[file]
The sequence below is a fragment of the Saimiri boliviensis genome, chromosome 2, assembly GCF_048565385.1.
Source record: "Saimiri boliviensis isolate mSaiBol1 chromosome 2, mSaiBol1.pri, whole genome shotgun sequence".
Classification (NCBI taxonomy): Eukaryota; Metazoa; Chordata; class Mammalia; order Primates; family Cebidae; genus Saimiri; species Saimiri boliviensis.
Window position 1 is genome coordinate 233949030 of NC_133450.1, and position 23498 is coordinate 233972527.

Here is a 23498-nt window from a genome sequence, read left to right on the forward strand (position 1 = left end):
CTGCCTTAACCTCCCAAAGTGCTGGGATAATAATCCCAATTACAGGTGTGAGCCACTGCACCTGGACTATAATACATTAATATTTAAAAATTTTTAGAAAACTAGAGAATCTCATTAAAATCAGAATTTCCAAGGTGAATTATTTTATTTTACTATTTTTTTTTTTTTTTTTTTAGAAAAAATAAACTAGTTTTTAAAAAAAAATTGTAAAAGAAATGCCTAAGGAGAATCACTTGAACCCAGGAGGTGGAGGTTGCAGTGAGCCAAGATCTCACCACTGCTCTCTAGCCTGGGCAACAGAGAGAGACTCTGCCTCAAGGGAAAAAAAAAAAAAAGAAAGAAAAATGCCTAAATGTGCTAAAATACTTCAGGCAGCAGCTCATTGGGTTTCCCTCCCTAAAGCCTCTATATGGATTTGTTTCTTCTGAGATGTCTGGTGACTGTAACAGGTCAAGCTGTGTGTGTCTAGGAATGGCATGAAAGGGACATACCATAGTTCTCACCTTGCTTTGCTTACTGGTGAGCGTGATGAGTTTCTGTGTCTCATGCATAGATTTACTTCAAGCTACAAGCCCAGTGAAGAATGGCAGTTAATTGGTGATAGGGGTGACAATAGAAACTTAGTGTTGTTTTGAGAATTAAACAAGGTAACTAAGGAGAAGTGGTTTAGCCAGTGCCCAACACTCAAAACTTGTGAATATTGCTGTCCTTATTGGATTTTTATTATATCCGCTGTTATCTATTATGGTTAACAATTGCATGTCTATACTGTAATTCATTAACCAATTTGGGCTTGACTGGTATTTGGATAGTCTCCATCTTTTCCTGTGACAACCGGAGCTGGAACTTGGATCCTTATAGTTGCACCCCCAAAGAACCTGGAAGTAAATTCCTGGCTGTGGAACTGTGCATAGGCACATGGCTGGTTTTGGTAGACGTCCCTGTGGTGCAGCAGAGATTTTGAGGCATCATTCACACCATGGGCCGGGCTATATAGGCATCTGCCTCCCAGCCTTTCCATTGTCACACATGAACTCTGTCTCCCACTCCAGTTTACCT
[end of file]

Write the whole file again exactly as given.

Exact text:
The sequence below is a fragment of the Saimiri boliviensis genome, chromosome 2, assembly GCF_048565385.1.
Source record: "Saimiri boliviensis isolate mSaiBol1 chromosome 2, mSaiBol1.pri, whole genome shotgun sequence".
Classification (NCBI taxonomy): Eukaryota; Metazoa; Chordata; class Mammalia; order Primates; family Cebidae; genus Saimiri; species Saimiri boliviensis.
Window position 1 is genome coordinate 233949030 of NC_133450.1, and position 23498 is coordinate 233972527.

Here is a 23498-nt window from a genome sequence, read left to right on the forward strand (position 1 = left end):
CTGCCTTAACCTCCCAAAGTGCTGGGATAATAATCCCAATTACAGGTGTGAGCCACTGCACCTGGACTATAATACATTAATATTTAAAAATTTTTAGAAAACTAGAGAATCTCATTAAAATCAGAATTTCCAAGGTGAATTATTTTATTTTACTATTTTTTTTTTTTTTTTTTTAGAAAAAATAAACTAGTTTTTAAAAAAAAATTGTAAAAGAAATGCCTAAGGAGAATCACTTGAACCCAGGAGGTGGAGGTTGCAGTGAGCCAAGATCTCACCACTGCTCTCTAGCCTGGGCAACAGAGAGAGACTCTGCCTCAAGGGAAAAAAAAAAAAAAGAAAGAAAAATGCCTAAATGTGCTAAAATACTTCAGGCAGCAGCTCATTGGGTTTCCCTCCCTAAAGCCTCTATATGGATTTGTTTCTTCTGAGATGTCTGGTGACTGTAACAGGTCAAGCTGTGTGTGTCTAGGAATGGCATGAAAGGGACATACCATAGTTCTCACCTTGCTTTGCTTACTGGTGAGCGTGATGAGTTTCTGTGTCTCATGCATAGATTTACTTCAAGCTACAAGCCCAGTGAAGAATGGCAGTTAATTGGTGATAGGGGTGACAATAGAAACTTAGTGTTGTTTTGAGAATTAAACAAGGTAACTAAGGAGAAGTGGTTTAGCCAGTGCCCAACACTCAAAACTTGTGAATATTGCTGTCCTTATTGGATTTTTATTATATCCGCTGTTATCTATTATGGTTAACAATTGCATGTCTATACTGTAATTCATTAACCAATTTGGGCTTGACTGGTATTTGGATAGTCTCCATCTTTTCCTGTGACAACCGGAGCTGGAACTTGGATCCTTATAGTTGCACCCCCAAAGAACCTGGAAGTAAATTCCTGGCTGTGGAACTGTGCATAGGCACATGGCTGGTTTTGGTAGACGTCCCTGTGGTGCAGCAGAGATTTTGAGGCATCATTCACACCATGGGCCGGGCTATATAGGCATCTGCCTCCCAGCCTTTCCATTGTCACACATGAACTCTGTCTCCCACTCCAGTTTACCT